You love swimming and are all about being in the water. When you were younger, everyone said you were part fish because you loved to swim so much the pool was your second home. Today, the water seems a little… louder… than usual. And then you recognize your oversight: you went in the pool with your hearing aid in. And you aren’t entirely certain those tiny electronic devices are waterproof.
Usually, this would be somewhat of a worry. Hearing aids are typically constructed with some level of water resistance in mind. But a device that resists water is much different than a device that’s waterproof.
Hearing aids and water resistance ratings
Generally speaking, your hearing aids are going to work best when they are kept clean and dry. But some hearing aids are manufactured so a little splatter now and then won’t be a problem. The IP rating is the established water resistance number and establishes how water resistant a hearing aid is.
The IP number works by giving every device a two digit number. The first number signifies the device’s resistance to dirt, dust, and other types of dry erosion.
The second number (and the one we’re really interested in here) signifies how resistant your hearing aid is to water. The greater the number, the longer the device will last under water. So if a device has a rating of IP87 it will have extremely good resistance to dry erosion and will be ok under water for about a half hour.
Although there aren’t any hearing aids presently available that are entirely waterproof, there are some that can have a high water resistance rating.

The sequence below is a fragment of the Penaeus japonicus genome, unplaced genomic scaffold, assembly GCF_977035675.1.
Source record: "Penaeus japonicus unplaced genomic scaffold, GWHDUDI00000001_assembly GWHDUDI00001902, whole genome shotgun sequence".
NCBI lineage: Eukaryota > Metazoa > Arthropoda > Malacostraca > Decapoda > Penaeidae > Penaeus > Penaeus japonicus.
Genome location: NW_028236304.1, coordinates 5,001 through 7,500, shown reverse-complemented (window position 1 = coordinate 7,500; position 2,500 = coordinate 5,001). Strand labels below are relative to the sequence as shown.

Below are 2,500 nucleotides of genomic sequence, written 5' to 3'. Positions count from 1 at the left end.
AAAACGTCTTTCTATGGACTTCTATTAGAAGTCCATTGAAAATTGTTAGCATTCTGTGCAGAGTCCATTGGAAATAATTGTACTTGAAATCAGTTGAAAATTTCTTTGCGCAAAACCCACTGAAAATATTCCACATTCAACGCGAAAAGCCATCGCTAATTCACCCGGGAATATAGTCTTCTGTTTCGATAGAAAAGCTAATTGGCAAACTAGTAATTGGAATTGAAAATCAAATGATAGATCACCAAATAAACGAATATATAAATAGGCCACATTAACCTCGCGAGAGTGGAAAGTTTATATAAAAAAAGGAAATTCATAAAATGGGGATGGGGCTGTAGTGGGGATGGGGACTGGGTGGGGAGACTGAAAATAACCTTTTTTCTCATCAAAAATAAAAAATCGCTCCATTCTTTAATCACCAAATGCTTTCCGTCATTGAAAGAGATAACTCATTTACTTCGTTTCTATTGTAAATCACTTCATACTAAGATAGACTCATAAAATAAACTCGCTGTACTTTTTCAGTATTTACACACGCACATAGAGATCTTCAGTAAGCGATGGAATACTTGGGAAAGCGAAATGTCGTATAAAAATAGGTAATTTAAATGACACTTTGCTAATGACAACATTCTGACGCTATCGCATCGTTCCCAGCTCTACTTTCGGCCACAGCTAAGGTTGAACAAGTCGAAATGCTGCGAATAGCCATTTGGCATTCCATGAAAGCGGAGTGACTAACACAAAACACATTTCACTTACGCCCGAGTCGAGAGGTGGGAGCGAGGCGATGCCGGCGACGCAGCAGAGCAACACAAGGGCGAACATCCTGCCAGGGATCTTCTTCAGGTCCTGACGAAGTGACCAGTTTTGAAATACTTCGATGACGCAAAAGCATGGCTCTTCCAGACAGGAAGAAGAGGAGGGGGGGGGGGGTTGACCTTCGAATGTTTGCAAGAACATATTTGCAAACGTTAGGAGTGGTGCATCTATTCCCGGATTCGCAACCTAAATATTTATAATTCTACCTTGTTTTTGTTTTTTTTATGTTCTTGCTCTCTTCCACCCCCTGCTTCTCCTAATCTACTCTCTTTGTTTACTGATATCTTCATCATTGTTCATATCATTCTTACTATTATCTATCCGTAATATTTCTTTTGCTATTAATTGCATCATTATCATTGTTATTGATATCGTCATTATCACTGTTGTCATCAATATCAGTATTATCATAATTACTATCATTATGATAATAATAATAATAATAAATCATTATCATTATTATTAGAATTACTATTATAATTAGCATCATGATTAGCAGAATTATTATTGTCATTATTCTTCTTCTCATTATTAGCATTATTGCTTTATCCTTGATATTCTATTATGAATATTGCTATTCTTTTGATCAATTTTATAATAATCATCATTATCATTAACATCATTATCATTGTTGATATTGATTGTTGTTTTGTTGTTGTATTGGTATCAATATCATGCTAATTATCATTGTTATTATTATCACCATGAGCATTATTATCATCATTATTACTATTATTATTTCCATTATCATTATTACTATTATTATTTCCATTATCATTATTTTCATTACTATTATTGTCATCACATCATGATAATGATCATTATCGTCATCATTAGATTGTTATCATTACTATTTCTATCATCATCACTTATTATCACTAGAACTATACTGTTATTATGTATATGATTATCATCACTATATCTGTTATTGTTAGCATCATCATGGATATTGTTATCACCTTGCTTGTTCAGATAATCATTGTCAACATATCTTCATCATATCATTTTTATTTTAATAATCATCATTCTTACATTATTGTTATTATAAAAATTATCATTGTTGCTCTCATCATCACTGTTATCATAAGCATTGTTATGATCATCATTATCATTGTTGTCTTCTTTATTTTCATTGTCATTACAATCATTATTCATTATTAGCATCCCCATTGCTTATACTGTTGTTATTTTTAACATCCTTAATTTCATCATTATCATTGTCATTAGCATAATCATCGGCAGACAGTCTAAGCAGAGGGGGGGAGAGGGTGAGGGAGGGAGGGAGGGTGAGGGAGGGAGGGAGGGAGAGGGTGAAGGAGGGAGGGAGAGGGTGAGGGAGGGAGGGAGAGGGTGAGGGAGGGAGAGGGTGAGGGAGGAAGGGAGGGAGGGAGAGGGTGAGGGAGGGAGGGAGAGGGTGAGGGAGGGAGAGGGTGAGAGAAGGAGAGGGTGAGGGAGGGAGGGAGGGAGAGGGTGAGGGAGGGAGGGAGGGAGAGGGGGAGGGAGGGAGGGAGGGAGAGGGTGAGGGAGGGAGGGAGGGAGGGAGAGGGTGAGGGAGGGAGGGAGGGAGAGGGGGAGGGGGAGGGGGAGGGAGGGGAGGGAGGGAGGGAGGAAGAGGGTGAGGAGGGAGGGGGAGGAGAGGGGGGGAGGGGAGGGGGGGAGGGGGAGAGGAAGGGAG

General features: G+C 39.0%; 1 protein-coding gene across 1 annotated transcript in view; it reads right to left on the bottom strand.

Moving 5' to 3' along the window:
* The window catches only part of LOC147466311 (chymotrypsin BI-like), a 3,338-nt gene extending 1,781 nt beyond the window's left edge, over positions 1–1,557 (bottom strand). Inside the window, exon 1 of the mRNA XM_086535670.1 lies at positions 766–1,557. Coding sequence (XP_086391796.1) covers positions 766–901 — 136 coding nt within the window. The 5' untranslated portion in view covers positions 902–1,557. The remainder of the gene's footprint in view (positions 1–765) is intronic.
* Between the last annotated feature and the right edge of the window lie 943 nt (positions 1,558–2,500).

Is water resistance worthwhile?
The advanced electronics inside of your hearing aid case aren’t going to mesh well with water. Typically, you’ll want to remove your hearing aids before you go for a swim or hop in the shower or depending on the IP rating, sit outside in overly humid weather. No amount of water resistance will help if you drop your hearing aids in the deep end of the pool, but there are some situations in which a high IP rating will definitely be to your advantage:
- You have a passion for water sports (like boating or fishing); the spray from the boat might call for high IP rated hearing aids
- If you live in a fairly humid, rainy, or wet climate
- There have been times when you’ve forgotten to take your hearing aid out before going into the rain or shower
- If you have a heavy sweating issue
This is surely not an exhaustive list. Of course, what level of water resistance will be enough for your daily life will only be able to be determined after a consultation.
Your hearing aids need to be cared for
It’s important to mention that water-resistant doesn’t mean maintenance-free. You will need to keep your hearing aids clean and dry.
You might, in some scenarios, need to purchase a dehumidifier. In other cases, it may just mean keeping your hearing aids in a clean dry place every night (it depends on your climate). And it will be necessary to completely clean and remove any residue left behind by certain moistures including sweat.
If your hearing aids get wet, what should you do?
Just because there’s no such thing as a waterproof hearing aid doesn’t mean you should panic if your hearing aid gets wet. Mostly because panicking never improves the situation anyway so it’s best to stay calm. But you need to give your hearing aids sufficient time to dry out thoroughly and if they have a low IP rating, we can help you find out if there is any damage.
How much damage your hearing aid has sustained can be approximated based on the IP rating. If you can abstain from getting your hearing aids wet, you will get the best results. It’s best to keep your hearing aids as dry as you can.